Arts & Entertainment
1 min

Movie of the week: Back Soon

Sleep-fucking scene doesn't save this train wreck

It’s hard to have strong feelings for director Rob Williams’ latest flick, Back Soon.

It’s certainly not the worst gay film I’ve reviewed for this column. At least this one seems to be aiming for some kind of feeling and the film is technically competent if artistically uninspired.

Windham Beacham stars as Logan, a recently widowed struggling actor who finds himself strangely drawn to Guillermo (Matthew Montgomery), a reformed drug dealer who buys the house that he put on the market in an effort to distance himself from the things that remind him of his wife. Even though Guillermo is straight, he finds himself drawn to Logan as well.

From there, the film is all downhill.

Not content to tell a conventional story about mourning, Logan’s wife haunts the film as a literal ghost who beckons Logan to get on with his life. When the film eventually tells us that the reason Guillermo and Logan are attracted to each other is because wifey possessed Guillermo during a near-death experience simultaneous with her fatal car crash, it’s clear that Williams has lost the point altogether.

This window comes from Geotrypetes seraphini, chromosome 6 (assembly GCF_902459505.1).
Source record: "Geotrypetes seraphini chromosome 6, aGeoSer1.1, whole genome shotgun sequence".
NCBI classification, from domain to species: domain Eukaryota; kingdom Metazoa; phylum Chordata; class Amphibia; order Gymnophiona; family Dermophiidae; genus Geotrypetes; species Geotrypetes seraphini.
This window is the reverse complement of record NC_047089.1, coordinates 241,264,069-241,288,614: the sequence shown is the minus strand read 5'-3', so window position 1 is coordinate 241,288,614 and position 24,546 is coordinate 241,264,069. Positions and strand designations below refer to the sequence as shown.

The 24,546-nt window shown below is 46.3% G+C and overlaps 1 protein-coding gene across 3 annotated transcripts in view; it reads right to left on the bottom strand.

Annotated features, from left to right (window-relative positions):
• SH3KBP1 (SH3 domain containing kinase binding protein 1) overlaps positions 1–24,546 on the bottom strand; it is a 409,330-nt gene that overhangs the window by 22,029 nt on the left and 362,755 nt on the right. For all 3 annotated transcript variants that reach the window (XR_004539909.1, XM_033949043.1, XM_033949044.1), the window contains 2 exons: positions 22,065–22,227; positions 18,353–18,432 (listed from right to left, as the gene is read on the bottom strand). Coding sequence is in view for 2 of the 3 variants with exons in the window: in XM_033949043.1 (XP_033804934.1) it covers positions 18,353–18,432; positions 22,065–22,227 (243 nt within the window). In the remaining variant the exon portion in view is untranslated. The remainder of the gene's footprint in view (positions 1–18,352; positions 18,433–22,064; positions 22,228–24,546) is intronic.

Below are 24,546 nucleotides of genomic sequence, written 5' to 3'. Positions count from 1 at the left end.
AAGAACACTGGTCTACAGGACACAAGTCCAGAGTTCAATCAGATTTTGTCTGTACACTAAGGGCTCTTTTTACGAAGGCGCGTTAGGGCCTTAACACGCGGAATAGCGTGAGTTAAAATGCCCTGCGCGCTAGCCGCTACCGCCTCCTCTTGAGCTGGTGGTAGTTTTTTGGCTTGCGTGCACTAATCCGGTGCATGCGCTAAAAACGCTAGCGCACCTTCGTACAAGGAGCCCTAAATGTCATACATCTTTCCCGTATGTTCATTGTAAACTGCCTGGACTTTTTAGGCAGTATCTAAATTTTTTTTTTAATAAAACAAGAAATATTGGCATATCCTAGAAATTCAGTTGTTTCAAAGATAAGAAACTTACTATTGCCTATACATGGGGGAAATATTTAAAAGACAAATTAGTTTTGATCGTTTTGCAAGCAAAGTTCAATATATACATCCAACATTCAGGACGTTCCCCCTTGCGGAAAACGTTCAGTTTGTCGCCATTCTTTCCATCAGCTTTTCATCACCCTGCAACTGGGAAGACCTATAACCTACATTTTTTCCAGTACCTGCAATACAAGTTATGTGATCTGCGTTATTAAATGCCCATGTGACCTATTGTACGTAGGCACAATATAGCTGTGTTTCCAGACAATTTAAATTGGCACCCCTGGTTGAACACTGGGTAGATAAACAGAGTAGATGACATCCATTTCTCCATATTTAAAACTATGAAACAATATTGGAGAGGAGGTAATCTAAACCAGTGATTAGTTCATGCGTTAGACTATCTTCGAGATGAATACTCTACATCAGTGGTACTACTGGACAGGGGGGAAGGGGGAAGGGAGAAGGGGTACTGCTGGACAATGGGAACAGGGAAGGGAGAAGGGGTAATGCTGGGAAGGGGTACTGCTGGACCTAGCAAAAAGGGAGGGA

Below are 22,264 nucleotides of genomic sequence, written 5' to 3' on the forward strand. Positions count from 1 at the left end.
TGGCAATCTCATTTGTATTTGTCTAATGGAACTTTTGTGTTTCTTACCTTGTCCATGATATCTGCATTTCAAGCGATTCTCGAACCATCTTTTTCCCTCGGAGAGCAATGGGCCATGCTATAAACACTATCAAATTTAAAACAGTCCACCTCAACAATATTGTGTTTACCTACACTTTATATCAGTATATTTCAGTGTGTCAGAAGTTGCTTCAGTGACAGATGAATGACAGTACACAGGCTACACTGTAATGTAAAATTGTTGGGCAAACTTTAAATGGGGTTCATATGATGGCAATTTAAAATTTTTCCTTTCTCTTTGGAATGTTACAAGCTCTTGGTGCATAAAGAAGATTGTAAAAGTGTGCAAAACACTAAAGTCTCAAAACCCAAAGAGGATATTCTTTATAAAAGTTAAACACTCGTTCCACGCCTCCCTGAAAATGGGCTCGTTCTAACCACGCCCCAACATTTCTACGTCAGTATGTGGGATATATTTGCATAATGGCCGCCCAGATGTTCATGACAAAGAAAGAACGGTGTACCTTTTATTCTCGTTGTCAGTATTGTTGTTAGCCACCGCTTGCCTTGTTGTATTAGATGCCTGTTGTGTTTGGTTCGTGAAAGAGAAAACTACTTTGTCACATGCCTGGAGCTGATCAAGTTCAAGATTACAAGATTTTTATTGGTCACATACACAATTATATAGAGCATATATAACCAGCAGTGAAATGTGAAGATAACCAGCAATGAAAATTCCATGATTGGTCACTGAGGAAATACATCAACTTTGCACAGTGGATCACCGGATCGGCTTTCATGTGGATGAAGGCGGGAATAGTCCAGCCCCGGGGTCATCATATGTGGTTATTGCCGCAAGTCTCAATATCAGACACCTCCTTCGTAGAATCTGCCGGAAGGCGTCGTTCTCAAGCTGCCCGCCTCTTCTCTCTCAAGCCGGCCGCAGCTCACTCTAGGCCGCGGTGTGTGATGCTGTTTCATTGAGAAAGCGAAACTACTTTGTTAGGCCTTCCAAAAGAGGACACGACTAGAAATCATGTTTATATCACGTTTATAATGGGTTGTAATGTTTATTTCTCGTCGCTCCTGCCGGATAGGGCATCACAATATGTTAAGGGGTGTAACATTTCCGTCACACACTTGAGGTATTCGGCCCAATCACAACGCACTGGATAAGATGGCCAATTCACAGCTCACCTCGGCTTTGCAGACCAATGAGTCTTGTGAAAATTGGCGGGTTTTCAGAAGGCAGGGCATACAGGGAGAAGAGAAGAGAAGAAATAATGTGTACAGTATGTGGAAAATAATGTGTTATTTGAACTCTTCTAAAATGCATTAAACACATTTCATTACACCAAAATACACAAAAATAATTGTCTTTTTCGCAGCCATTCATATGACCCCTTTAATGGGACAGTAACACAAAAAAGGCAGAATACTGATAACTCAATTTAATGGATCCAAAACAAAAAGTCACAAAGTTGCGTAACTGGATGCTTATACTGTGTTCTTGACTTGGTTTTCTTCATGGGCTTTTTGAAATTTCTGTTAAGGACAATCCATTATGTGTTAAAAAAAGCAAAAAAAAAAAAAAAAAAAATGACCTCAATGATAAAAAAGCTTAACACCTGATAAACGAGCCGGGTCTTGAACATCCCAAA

Is that supposed to be romantic? Wifey comes back from the dead to turn her husband gay and abet in anal rape?

Unintentional hilarity abounds. Logan’s a sleepwalker, you see. And one night, he has to crash on his new buddy Guillermo’s couch. Logan then sleep-fucks Guillermo. I swear, I’m not making this up.

Oh, and Guillermo, the macho, thuggish, gangbanging former drug dealer confesses his love for Logan to his gay best friend. Oh, you didn’t know that all macho, thuggish, gangbanging drug dealers work out at gay gyms and have a gaggle of gays to advise them on style?

I realize this makes the movie sound like more of an interesting train wreck than it actually is. Any tension is undermined by a script that denies the actors any opportunity to dramatize their inner worlds, instead requiring them to bark expository dialogue at each other.

Despite being only 83 minutes long, the film feels interminable.